I’ll excerpt some of last year’s commentary below:

The Register ends Year One of its experiment at close to its overall low.  It started out as roughly the 6000th most popular website in the know universe; now it has dropped below 9500th place.  That doesn’t necessarily mean that the paywall was a bad business decision; it just means that other revenue growth would have had to compensate to make up for a stark (and predictable) decline in online readers.  Whether that happened or not is something that the Register presumably knows; I don’t.

What this chart does tell us, though, is a little about what explanations for the drop do and don’t make sense — and more than a little who probably profited from the Register‘s decision.

First of all, this was not an inevitable drop.  The Los Angeles Times has shown considerable improvement over the past year — and climbing from #546 to #420 probably means picking up a huge number of eyeballs.  The Register isn’t alone among “top 10,000” papers in showing this sort of decline — the Sacramento Bee has also suffered — but the relative success (recently undercut) of the San Diego Union-Tribune online seems to offer a good sense of where the Register might have been by now — perhaps near breaking into the top 5000.

Wherever the Register’s online readers went, it wasn’t to newspapers (other than the Times) outside of the county.  The flagship papers in Riverside, San Bernardino, the San Gabriel Valley, and Long Beach all showed declines.  Long Beach’s Press-Telegram may have been hurt by the Register’s competition there — almost half of its decline came this past quarter — and of course others have been linked to the Orange Lady in the financial gossip columns.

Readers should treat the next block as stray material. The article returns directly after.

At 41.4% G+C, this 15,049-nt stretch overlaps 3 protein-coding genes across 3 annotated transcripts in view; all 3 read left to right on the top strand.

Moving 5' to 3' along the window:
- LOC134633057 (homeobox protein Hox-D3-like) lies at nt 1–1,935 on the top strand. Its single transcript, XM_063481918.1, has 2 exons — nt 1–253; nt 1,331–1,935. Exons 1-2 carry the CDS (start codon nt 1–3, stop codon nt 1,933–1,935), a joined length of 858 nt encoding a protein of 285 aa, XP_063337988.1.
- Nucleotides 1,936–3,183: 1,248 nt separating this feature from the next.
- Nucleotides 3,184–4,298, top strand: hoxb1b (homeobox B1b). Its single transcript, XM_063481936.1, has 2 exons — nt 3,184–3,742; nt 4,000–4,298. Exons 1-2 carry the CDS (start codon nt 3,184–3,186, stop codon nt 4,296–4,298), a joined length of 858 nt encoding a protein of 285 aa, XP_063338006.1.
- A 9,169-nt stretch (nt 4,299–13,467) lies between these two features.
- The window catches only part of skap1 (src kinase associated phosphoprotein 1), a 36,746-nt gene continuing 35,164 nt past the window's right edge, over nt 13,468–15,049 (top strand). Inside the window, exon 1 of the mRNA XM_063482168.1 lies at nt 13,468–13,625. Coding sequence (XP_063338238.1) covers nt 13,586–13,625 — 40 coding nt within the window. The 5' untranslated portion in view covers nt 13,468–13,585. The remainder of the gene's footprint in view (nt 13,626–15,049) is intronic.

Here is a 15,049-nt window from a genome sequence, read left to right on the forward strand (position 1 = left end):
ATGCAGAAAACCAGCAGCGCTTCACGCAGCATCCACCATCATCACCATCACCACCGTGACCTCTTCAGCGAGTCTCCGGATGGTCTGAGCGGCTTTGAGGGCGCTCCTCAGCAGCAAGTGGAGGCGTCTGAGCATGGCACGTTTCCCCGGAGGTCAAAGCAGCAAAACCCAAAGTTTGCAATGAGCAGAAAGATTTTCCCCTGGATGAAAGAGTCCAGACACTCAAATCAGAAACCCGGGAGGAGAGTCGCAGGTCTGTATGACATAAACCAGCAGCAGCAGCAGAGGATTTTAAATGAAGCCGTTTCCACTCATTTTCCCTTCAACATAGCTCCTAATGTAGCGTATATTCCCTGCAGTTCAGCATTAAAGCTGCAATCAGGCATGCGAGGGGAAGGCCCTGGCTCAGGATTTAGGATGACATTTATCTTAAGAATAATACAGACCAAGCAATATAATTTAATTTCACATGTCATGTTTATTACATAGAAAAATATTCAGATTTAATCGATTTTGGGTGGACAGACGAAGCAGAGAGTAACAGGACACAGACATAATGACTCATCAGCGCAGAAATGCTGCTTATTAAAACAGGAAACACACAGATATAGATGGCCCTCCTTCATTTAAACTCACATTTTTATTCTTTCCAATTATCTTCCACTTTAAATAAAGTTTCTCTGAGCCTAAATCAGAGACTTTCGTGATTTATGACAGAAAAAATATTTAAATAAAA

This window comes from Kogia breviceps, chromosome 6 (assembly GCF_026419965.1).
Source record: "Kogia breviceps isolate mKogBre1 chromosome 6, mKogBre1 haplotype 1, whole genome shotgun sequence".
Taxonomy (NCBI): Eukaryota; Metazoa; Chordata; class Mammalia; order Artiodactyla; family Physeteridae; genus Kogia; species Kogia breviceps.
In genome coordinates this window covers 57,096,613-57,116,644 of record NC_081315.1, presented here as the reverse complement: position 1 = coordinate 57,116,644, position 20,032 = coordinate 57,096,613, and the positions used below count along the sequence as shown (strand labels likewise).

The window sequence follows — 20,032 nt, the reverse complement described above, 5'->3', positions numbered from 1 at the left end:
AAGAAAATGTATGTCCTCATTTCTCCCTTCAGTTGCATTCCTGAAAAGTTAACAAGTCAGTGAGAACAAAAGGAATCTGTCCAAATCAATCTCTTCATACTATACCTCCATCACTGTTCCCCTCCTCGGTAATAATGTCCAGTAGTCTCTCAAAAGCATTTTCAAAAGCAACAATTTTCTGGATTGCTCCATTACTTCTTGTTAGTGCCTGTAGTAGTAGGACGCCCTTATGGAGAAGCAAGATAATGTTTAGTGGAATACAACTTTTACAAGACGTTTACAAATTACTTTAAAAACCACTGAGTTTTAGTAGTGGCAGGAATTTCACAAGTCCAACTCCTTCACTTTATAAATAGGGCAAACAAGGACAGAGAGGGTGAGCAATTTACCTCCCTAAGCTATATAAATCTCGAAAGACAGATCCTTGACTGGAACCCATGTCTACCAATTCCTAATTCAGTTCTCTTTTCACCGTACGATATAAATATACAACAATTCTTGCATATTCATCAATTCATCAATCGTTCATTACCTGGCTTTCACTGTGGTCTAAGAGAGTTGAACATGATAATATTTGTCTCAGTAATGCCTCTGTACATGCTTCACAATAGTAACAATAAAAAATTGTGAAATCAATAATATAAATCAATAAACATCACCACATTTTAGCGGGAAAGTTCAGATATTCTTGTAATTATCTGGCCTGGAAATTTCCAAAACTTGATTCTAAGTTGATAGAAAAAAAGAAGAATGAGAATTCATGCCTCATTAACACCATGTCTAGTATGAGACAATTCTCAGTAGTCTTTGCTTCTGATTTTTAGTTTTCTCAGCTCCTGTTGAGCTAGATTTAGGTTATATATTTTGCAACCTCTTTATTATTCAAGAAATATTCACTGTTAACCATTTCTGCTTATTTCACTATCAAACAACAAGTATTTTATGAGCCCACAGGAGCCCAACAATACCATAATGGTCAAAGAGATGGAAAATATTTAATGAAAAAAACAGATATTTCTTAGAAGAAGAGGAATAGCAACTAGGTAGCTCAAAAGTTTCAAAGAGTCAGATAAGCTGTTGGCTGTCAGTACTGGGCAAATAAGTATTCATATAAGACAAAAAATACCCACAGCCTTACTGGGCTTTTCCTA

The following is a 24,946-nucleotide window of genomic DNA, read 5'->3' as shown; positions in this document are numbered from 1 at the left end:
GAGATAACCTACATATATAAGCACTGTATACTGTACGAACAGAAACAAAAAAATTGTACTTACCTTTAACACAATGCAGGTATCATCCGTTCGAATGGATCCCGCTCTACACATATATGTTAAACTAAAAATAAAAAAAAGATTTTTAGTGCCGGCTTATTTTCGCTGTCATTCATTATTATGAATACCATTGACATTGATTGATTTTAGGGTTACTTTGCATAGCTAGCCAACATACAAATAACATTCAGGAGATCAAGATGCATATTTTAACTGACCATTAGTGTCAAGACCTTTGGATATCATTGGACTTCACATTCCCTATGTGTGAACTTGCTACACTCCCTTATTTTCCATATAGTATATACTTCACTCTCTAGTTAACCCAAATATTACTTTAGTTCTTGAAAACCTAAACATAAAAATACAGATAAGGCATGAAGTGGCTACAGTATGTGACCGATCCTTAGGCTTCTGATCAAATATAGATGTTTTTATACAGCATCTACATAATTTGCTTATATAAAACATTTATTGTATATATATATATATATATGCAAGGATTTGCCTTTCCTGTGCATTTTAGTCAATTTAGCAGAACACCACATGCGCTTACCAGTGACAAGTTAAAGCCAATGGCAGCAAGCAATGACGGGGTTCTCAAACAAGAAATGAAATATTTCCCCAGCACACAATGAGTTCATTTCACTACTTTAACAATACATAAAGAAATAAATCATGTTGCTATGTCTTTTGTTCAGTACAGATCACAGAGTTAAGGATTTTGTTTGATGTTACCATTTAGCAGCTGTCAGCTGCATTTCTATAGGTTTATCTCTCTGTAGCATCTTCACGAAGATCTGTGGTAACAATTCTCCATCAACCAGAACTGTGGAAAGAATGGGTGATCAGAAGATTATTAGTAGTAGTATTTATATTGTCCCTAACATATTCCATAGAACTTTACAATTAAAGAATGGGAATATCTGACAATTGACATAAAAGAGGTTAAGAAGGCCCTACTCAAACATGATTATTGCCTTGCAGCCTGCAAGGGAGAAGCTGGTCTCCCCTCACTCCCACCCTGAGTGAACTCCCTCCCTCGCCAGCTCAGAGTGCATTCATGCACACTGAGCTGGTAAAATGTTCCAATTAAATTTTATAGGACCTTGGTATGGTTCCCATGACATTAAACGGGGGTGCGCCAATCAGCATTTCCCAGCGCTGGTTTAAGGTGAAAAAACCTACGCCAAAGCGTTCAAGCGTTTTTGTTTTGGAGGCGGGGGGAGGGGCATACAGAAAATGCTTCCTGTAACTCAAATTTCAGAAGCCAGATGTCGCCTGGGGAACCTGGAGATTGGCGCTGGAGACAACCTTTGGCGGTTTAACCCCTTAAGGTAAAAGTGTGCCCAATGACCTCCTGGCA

Much of that is still pretty much true.  The exceptions are interesting.  Here are today’s figures:

Dearthwatch - 20150310

The Register has dipped further, although earlier in the year it descended past 12,000th place.  What’s interesting is that, with the exception of Pedroza’s properties, everyone in Orange County has lost ground.  We political blogs — this one, IlliberalOC, and OCPolitical — have been the biggest victims.  The Pilot, the Independent, the Voice, and the Weekly have all taken hits.  This may suggest that those sites with less resources, who feed in part on the Register’s investigative leadership — which is what it is supposed to offer, after all — have been harmed by the simple reduction news worth following in the county.  That’s a harder “dearth” to quantify, but a more important one!

Side note: In our case, we’ve scaled down publication of new stories substantially over the past three months covered in that ranking, over the course of which is 75% of that drop, largely due to holidays and work and fatigue.  (Ever thought about writing for OJB?  Now’s a good time!)  Meanwhile, Pedrozaville has become temporarily readable of late thanks to Aaron Park use it as a staging ground for his massive bombardment of John Moorlach on behalf of Don Wagner, who he says (or was it implies?) is not paying him for the service, and whoever writes as Editor firing back at him.  It’s been fun of late, and will probably remain so for another week or so — longer if there is a runoff.